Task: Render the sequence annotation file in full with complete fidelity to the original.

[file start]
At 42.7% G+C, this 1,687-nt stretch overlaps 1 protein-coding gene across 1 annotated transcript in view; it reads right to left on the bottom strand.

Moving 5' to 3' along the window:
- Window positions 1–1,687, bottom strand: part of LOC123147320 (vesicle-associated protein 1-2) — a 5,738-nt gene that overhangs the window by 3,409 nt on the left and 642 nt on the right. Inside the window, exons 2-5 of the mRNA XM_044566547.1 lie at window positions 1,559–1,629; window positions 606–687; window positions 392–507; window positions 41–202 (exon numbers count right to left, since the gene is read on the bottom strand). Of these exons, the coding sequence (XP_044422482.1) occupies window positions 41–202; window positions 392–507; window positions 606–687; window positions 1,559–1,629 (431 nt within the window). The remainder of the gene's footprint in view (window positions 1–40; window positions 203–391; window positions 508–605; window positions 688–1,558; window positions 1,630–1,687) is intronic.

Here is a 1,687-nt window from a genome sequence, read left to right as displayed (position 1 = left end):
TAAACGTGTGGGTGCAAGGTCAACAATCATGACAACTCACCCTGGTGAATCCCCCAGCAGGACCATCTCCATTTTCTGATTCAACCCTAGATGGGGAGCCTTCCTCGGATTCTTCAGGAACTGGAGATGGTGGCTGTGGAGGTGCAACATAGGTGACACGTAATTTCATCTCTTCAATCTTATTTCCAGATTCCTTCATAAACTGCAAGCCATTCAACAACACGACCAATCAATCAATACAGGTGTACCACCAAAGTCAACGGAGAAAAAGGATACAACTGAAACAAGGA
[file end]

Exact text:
At 42.7% G+C, this 1,687-nt stretch overlaps 1 protein-coding gene across 1 annotated transcript in view; it reads right to left on the bottom strand.

Moving 5' to 3' along the window:
- Window positions 1–1,687, bottom strand: part of LOC123147320 (vesicle-associated protein 1-2) — a 5,738-nt gene that overhangs the window by 3,409 nt on the left and 642 nt on the right. Inside the window, exons 2-5 of the mRNA XM_044566547.1 lie at window positions 1,559–1,629; window positions 606–687; window positions 392–507; window positions 41–202 (exon numbers count right to left, since the gene is read on the bottom strand). Of these exons, the coding sequence (XP_044422482.1) occupies window positions 41–202; window positions 392–507; window positions 606–687; window positions 1,559–1,629 (431 nt within the window). The remainder of the gene's footprint in view (window positions 1–40; window positions 203–391; window positions 508–605; window positions 688–1,558; window positions 1,630–1,687) is intronic.

Here is a 1,687-nt window from a genome sequence, read left to right as displayed (position 1 = left end):
TAAACGTGTGGGTGCAAGGTCAACAATCATGACAACTCACCCTGGTGAATCCCCCAGCAGGACCATCTCCATTTTCTGATTCAACCCTAGATGGGGAGCCTTCCTCGGATTCTTCAGGAACTGGAGATGGTGGCTGTGGAGGTGCAACATAGGTGACACGTAATTTCATCTCTTCAATCTTATTTCCAGATTCCTTCATAAACTGCAAGCCATTCAACAACACGACCAATCAATCAATACAGGTGTACCACCAAAGTCAACGGAGAAAAAGGATACAACTGAAACAAGGA